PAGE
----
Environmental variation drives ecological and phenotypic change. How predictable is differentiation in response to environmental change? Answering this question requires the development and testing of multifarious a priori predictions in natural systems. We employ this approach using Gobiomorus dormitor populations that have colonized inland blue holes differing in the availability of fish prey. We evaluated predictions of differences in demographics, habitat use, diet, locomotor and trophic morphology, and feeding kinematics and performance between G.dormitor populations inhabiting blue holes with and without fish prey. Populations of G.dormitor independently diverged between prey regimes, with broad agreement between observed differences and a priori predictions. For example, in populations lacking fish prey, we observed male-biased sex ratios, a greater use of shallow-water habitat, and larger population diet breadths as a result of greater individual diet specialization. Furthermore, we found predictable differences in body shape, mouth morphology, suction generation capacity, strike kinematics, and feeding performance on different prey types, consistent with the adaptation of G.dormitor to piscivory when coexisting with fish prey and to feeding on small invertebrates in their absence. The results of the present study suggest great potential in our ability to predict population responses to changing environments, which is an increasingly important capability in a human-dominated, ever-changing world.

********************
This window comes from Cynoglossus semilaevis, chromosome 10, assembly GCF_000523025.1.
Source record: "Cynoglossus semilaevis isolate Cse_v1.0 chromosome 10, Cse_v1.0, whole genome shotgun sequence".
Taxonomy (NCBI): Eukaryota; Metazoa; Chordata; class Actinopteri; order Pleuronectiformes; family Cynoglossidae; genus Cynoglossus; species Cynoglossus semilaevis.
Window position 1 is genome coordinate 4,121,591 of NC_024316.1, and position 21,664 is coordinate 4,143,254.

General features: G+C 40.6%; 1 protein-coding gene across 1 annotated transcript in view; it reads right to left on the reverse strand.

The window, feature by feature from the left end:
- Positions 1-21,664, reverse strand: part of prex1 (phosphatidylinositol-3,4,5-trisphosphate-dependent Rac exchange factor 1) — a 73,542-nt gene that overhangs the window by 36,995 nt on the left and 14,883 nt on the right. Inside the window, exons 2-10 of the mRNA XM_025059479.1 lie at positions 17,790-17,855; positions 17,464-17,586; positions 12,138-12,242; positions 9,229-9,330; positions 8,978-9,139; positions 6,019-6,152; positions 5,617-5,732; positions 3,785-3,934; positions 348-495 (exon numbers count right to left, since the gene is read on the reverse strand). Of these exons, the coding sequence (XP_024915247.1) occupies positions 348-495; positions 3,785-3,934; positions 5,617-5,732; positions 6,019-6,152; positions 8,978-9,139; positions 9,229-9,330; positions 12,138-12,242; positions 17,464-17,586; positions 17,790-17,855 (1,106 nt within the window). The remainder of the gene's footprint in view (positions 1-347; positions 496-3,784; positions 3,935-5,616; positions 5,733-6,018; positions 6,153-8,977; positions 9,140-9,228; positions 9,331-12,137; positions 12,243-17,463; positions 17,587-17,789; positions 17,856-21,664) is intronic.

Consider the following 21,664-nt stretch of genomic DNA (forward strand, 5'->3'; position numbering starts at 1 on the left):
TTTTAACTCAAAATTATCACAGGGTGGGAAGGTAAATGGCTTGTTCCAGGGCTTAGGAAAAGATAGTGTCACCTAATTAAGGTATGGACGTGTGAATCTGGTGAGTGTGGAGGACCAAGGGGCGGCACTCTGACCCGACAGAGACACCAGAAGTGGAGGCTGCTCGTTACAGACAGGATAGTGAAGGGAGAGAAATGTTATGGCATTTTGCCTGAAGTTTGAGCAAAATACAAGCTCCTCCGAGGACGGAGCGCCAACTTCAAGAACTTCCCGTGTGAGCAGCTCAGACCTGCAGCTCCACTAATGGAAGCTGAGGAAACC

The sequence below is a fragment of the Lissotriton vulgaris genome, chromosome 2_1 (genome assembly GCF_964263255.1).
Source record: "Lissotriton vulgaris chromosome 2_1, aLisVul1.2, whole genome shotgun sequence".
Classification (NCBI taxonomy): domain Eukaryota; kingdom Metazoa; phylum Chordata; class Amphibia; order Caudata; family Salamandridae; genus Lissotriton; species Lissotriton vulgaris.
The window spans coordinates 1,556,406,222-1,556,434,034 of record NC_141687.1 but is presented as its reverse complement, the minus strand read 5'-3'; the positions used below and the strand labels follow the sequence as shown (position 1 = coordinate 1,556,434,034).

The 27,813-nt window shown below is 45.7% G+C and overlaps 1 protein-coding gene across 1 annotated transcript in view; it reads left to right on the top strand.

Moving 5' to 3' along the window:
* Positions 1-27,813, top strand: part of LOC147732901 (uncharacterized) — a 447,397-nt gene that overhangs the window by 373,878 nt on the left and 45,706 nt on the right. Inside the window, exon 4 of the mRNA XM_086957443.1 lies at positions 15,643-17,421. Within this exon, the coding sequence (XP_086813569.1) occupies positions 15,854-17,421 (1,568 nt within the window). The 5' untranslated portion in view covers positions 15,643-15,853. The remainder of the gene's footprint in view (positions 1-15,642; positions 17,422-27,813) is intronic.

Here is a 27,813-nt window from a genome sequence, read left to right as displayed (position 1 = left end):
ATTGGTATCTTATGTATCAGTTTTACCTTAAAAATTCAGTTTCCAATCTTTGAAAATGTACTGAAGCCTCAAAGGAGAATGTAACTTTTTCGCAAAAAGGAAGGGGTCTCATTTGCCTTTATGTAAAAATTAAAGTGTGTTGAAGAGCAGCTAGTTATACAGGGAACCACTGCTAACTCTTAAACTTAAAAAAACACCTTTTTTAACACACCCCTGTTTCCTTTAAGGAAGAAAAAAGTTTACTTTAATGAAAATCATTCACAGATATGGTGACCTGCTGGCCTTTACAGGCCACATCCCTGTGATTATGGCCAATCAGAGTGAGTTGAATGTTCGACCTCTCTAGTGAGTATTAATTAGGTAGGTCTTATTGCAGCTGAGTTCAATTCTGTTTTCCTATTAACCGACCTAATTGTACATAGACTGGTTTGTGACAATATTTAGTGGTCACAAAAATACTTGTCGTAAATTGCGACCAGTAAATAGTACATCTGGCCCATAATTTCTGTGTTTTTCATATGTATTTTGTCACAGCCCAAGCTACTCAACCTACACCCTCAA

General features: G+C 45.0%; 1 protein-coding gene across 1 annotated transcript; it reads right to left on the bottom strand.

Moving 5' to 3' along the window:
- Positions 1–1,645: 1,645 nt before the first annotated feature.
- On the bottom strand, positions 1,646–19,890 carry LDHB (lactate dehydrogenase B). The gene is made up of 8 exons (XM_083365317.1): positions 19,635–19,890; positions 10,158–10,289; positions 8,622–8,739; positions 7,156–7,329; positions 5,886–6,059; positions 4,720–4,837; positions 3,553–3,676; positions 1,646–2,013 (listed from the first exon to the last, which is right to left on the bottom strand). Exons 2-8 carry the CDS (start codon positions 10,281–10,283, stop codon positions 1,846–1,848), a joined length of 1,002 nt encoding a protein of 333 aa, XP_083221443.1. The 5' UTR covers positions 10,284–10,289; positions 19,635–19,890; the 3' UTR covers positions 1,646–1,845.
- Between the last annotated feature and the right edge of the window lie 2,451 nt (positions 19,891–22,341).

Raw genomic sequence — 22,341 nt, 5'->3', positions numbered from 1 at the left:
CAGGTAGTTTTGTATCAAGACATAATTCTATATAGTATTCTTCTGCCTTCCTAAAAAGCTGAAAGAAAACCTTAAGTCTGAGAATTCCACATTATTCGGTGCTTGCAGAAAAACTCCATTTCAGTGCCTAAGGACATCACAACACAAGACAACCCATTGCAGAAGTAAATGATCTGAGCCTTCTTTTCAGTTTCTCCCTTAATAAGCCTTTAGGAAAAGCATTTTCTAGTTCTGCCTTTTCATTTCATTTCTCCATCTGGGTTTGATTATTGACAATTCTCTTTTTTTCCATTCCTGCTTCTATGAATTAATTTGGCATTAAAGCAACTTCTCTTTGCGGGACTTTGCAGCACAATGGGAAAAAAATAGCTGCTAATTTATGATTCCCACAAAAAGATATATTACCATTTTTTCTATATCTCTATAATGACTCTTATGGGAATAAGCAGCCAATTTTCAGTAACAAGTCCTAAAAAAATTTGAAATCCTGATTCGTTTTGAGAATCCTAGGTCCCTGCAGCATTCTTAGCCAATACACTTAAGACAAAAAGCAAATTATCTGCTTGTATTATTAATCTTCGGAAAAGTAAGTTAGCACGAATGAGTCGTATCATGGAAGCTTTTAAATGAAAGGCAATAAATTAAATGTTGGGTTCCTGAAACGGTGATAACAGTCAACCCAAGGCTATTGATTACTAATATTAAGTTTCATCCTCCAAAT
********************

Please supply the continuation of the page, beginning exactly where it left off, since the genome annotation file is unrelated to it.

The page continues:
- Feeding performance
- Functional morphology
- Geometric morphometrics
- Individual diet specialization